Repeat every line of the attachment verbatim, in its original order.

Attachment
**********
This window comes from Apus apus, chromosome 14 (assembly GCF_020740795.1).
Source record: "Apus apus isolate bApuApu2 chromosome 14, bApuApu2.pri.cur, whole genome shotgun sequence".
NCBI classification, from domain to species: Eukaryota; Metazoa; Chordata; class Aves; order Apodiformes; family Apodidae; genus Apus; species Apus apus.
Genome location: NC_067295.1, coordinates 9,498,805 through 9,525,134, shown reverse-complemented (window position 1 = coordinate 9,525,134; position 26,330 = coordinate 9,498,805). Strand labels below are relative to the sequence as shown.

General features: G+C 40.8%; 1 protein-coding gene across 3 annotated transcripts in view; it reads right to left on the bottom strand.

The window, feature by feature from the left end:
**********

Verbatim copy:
This window comes from Apus apus, chromosome 14 (assembly GCF_020740795.1).
Source record: "Apus apus isolate bApuApu2 chromosome 14, bApuApu2.pri.cur, whole genome shotgun sequence".
NCBI classification, from domain to species: Eukaryota; Metazoa; Chordata; class Aves; order Apodiformes; family Apodidae; genus Apus; species Apus apus.
Genome location: NC_067295.1, coordinates 9,498,805 through 9,525,134, shown reverse-complemented (window position 1 = coordinate 9,525,134; position 26,330 = coordinate 9,498,805). Strand labels below are relative to the sequence as shown.

General features: G+C 40.8%; 1 protein-coding gene across 3 annotated transcripts in view; it reads right to left on the bottom strand.

The window, feature by feature from the left end: